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  • How Well-Intended Encouragement Can Frustrate Me

    Posted by charlene-marshall on October 27, 2018 at 6:27 pm

    Do you ever get frustrated following well-intended encouragement from others? I likely sound very ungrateful, and I don’t mean to be, so let me explain.

    I am very lucky to have some friends in my life who are always encouraging me through the tough stuff since being diagnosed with idiopathic pulmonary fibrosis (IPF) in 2016. This “tough stuff” includes, but not limited to: long hospital admissions, painful procedures or exhausting rehabilitation programs. While I appreciate their encouragement, sometimes I find myself frustrated at what-seems-to-be a lack of acknowledgement about how hard these things are for me sometimes. I know the purpose of all of these difficult things is to help me get and stay well, and that the painful procedures are simply for doctors and nurses to know how to treat me most effectively. Therefore, I agree with how important these things are.

    What sometimes irritates me is when I am upset, tired or complaining about how difficult some of these things are; the response from friends sometimes feels insensitive. As an example, I recently needed an arterial blood gas (ABG) done and for those of you who’ve had one of these, you likely know how uncomfortable they are. I was caught up in my own self-pity party (which I hate to admit happens sometimes, but it does) and my friend asked if the ABG test was done. I said yes, and mentioned how painful it was. His response with a smile was “excellent, I am glad it’s done”. I wanted to rip his hair out! While I was also glad it’s done, and he was merely trying to encourage me to get through it; I was actually looking for a bit more compassion about how painful it was. This has also happened in similar scenarios after I’ve endured difficult procedures in my fight against IPF.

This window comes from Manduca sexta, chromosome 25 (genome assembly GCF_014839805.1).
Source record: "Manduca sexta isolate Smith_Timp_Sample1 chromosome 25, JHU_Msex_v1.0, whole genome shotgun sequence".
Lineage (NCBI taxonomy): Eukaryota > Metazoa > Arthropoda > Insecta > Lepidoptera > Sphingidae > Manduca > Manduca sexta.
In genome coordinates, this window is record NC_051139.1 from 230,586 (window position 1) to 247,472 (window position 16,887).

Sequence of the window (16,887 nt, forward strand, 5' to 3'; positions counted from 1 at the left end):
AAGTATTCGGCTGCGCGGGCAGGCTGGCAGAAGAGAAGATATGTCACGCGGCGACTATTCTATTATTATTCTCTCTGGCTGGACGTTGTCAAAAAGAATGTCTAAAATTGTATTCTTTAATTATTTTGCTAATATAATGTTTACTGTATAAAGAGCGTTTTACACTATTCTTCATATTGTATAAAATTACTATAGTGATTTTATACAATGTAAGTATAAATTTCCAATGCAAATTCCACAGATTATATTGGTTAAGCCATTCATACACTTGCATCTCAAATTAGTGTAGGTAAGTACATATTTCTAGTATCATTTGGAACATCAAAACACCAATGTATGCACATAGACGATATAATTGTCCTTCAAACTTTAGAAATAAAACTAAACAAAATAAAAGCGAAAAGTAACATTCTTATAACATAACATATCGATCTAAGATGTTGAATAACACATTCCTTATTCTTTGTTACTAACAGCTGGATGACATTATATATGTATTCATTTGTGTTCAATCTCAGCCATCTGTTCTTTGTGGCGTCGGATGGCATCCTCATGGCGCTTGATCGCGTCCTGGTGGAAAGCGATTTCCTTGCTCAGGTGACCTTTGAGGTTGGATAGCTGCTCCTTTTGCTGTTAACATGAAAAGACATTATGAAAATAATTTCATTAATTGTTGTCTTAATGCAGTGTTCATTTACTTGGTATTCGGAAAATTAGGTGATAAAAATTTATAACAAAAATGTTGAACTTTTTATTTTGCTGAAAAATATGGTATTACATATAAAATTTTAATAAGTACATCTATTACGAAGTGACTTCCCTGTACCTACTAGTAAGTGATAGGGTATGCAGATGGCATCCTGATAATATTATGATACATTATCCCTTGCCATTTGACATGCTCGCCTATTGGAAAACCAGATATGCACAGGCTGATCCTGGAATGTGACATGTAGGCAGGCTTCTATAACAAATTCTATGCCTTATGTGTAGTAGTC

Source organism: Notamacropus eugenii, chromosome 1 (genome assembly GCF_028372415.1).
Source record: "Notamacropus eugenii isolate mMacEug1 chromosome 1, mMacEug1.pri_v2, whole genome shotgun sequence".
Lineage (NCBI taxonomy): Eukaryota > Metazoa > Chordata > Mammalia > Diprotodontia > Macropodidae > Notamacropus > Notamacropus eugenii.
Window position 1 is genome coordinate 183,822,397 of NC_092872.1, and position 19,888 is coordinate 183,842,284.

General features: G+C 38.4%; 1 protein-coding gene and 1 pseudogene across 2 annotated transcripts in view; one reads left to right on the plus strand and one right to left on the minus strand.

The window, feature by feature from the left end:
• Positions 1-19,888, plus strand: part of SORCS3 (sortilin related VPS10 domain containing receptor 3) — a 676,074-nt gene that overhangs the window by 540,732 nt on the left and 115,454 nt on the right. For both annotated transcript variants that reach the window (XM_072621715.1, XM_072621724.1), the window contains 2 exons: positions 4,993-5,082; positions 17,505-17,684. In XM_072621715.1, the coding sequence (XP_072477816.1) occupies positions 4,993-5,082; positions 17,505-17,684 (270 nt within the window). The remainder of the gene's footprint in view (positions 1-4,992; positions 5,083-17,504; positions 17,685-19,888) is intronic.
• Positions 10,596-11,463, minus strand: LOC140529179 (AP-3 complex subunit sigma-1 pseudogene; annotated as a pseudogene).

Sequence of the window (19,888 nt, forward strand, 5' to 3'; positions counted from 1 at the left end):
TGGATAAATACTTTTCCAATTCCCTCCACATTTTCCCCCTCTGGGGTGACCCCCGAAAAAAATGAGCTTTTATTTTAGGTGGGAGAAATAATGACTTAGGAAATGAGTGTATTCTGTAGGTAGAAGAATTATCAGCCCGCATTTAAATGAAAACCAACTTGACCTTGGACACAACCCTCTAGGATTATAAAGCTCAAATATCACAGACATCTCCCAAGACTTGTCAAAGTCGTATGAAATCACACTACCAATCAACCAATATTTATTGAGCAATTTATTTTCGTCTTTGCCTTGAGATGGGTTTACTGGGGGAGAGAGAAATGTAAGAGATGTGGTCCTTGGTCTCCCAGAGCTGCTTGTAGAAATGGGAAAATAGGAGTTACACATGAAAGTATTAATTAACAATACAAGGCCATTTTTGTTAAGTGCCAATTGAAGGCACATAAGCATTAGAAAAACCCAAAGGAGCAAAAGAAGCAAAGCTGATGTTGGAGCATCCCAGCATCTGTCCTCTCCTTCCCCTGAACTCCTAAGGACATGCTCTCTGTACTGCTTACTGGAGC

Have you ever had this happen? Where people are encouraging you through something tough but maybe fail to acknowledge how difficult that procedure, admission, surgery, rehab, etc. was for you?

    Maybe it’s just me! I’m curious to hear from you.

    charlene-marshall replied 4 years, 10 months ago 3 Members · 4 Replies
  • 4 Replies
  • brenda-hal-sisk

    October 30, 2018 at 8:16 pm

    Hi Charlene.  Yes those ABG tests are very painful.  You are not alone with your feelings. Unless people have walked in our shoes, they just really don’t know.  I find myself suppressing my feelings more and more around certain people, and then I used to just lose it when I was alone.  Now I stop, take a deep breath, well as deep as I can, and then pray for them.  My prayer usually is for God to open their hearts to hear what I truly need from them, not pity, but more compassion.  I pray they learn to not fill the “space” with a lot of words, but to put their thoughts and words into action and just be there for me.  And I pray for me, that I will eventually develop thicker skin when it comes to well meaning people and learn to lean more on Him, God, for my comfort, compassion & peace.  Crying and getting upset really doesn’t do me any good either since it all causes yet more coughing and frustration!  Oh what a vicious circle!